Ransomware – what are the obligations on data controllers?

Malware has long been a thorn in the side of those using the internet for personal and for business reasons and you don’t need me to explain the plethora of issues that a victim can suffer. However, a particular category of malware called ransomware has recently increasingly become significant as it has become both more commonly encountered and its effects are more far-reaching than ever before.

What is it?

Those affected by Ransomware cannot access their computers, networks or specific software on their systems unless a ransom is paid. Following payment of the ransom, the user’s machine may be released, more money may be requested or, most worryingly, nothing at all may happen and their computer may remain useless.

Ransomware is a cryptovirology attack and notable examples include Cryptolocker, CryptoWall and Locky Virus and, while the precise cryptographic mechanism used to render a victim machine inaccessible without a ransom payment may differ, the sums of money netted by the perpetrators is vast. It is suggested by Bitcoin tracing of the ransom bounty that those behind Cryptolocker, for example, saw $27M pass through their greasy hands.

How does it affect businesses?

The problem for businesses suffering a ransomware incident is that they are stuck between the devil and the deep blue sea – pay the ransom requested (generally up to around £1,000) and effectively reward the criminals for what they have done, or refuse to cooperate with the criminals and contact the police and a friendly cyber-consultancy in an attempt to resolve the situation without paying the reward and risk losing their data entirely.

What is the law?

It goes without saying that those behind the ransomware are guilty of criminal offences – whether through a common law conspiracy to defraud, as blackmail under section 21 of the Theft Act 1968, or under section 3 of the Computer Misuse Act 1990 in relation to the unauthorised acts with intent to impair, or with recklessness as to impairing, the operation of computers.

However, it also appears that the victims themselves should be concerned by the law in this respect.

Businesses that hold personal data as data controllers do so within the legislative framework set out by the Data Protection Act 1998, for which the seventh data protection principle provides the following obligation:

“Appropriate technical and organisational measures shall be taken against unauthorised or unlawful processing of personal data and against accidental loss or destruction of, or damage to, personal data.”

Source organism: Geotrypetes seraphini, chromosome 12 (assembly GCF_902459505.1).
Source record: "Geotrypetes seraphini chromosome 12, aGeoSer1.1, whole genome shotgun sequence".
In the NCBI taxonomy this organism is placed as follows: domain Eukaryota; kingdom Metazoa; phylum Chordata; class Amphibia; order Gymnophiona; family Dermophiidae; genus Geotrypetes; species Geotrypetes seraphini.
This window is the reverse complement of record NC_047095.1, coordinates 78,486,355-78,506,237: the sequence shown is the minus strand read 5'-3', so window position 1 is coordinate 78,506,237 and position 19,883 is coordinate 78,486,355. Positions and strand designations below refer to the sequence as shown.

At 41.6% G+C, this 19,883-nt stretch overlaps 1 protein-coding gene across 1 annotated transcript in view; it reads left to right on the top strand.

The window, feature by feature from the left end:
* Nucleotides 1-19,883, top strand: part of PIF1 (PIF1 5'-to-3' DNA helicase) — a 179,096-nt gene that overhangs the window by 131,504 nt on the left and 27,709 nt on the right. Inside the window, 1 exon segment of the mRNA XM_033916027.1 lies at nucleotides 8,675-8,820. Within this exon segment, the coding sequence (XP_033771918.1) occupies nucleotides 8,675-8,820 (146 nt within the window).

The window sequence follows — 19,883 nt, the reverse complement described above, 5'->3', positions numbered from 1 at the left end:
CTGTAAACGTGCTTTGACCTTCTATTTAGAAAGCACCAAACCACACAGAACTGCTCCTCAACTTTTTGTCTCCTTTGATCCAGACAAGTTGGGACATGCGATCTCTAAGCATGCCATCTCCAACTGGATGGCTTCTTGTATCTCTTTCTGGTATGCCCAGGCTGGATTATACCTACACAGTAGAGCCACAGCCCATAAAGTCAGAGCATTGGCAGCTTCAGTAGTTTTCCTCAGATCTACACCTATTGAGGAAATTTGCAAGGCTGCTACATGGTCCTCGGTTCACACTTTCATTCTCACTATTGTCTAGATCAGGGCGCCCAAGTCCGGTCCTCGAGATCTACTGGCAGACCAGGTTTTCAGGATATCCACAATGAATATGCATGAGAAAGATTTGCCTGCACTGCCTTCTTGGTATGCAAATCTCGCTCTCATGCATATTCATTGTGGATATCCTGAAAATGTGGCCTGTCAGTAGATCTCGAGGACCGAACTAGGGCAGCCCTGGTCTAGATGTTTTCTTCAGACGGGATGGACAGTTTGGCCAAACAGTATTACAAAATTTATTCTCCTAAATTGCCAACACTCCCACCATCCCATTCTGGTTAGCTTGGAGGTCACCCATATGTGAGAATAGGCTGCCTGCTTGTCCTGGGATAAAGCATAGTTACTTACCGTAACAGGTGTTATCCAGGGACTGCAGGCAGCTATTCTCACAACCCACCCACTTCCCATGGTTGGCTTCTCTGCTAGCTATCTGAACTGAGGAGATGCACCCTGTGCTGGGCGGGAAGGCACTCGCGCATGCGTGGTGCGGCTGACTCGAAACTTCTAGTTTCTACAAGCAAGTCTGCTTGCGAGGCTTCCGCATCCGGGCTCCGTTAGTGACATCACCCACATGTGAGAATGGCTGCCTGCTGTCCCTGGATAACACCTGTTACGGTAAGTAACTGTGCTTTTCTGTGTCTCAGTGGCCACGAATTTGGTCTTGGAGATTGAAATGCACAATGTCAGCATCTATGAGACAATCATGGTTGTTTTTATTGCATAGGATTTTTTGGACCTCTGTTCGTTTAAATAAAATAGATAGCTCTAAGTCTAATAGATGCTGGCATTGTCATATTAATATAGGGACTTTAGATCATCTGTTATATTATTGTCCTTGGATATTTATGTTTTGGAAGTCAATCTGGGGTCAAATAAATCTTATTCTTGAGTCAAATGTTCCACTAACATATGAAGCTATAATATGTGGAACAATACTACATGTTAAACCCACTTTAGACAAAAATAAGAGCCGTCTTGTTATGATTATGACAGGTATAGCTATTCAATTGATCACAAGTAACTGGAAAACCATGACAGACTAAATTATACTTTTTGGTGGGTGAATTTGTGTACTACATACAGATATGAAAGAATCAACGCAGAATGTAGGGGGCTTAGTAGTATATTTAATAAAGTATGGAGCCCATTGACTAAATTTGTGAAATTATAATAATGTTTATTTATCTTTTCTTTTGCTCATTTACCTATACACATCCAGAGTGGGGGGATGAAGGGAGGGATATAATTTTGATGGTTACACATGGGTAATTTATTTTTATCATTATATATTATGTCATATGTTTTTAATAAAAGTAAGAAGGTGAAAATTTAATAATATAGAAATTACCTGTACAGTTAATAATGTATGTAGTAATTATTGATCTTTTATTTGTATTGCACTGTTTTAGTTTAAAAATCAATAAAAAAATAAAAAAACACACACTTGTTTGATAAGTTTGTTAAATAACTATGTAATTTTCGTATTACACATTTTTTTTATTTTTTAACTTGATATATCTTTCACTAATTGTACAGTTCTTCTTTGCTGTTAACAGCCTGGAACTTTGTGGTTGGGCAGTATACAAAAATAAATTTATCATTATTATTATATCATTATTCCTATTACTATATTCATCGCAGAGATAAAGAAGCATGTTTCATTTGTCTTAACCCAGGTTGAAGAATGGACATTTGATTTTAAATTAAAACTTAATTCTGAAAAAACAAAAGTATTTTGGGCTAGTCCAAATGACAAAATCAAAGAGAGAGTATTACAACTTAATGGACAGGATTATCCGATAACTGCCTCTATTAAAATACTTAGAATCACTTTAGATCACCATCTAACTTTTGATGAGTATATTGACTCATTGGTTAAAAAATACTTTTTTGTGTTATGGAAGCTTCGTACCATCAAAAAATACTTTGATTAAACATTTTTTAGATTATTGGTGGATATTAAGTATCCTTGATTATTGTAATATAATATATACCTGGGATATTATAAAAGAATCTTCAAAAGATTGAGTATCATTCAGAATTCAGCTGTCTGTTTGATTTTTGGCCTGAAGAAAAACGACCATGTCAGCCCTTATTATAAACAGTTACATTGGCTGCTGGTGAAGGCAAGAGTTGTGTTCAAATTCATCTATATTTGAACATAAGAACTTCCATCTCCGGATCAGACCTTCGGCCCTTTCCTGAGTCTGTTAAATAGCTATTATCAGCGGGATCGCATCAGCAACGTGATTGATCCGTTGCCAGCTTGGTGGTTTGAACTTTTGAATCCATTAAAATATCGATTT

Ransomware could certainly represent a breach of this principle and, in particular, with respect to a ransomware incident that would have been avoided had anti-virus software been up to date, or patching been undertaken to prevent known vulnerabilities from being exploited.

Indeed, one of the most common attack vectors for ransomware is through a malicious Word macro that users have to actively enable in order for the attack to succeed. This technique is now old-hat, but obviously still very effective.  Staff training and adequate organisational policies and controls should avoid an issue like this arising and, indeed, a lack of such training and controls is a fairly frequent justification for monetary penalty notices imposed by the UK data protection regulator, the Information Commissioner’s Office (ICO).

The ICO specifically raised the issue of ransomware in its formal guidance document published in January 2016, “A Practical Guide to IT Security”, and emphasised the need for businesses to have a robust data back-up strategy, so as to avoid disruption to the availability of personal data held and a potential breach of the Data Protection Act 1998.

What should businesses do if they suffer a ransomware incident?

This is a tricky subject. Businesses could simply pay the ransom and hope that they get away with it.  They could also brush the incident under the carpet as an undefined IT issue having caused them an outage.  However, the reality is that a level of transparency around such issues may not only be the ethical approach but also one for which regulators are actually now baring their teeth to ensure compliance.

As discussed, the Data Protection Act 1998 compels businesses to ensure that appropriate technical and organisational measures are in place to secure personal data held and ICO guidance is clear that disruption due to ransomware incidents should be avoided through additional controls being in place. A breach of the Data Protection Act 1998 can lead to a monetary penalty being imposed of up to £500,000.

However, we are in the midst of data protection reforms largely in the guise of the General Data Protection Regulation (GDPR), which provide for more onerous obligations than the existing regime, which is backed up by a more fearsome risk for failure for an entity: (i) mandatory breach disclosure (and ensuing reputational damage); (ii) regulatory fines of up to 4% of annual worldwide turnover; and, (iii) compensation class action (for distress alone) for the data subjects affected.

Dirty linen should no longer be swept under the carpet, but must be aired in public. If that is too much of a mixed metaphor to end with, then the message can be made clearer – transparency, transparency, transparency.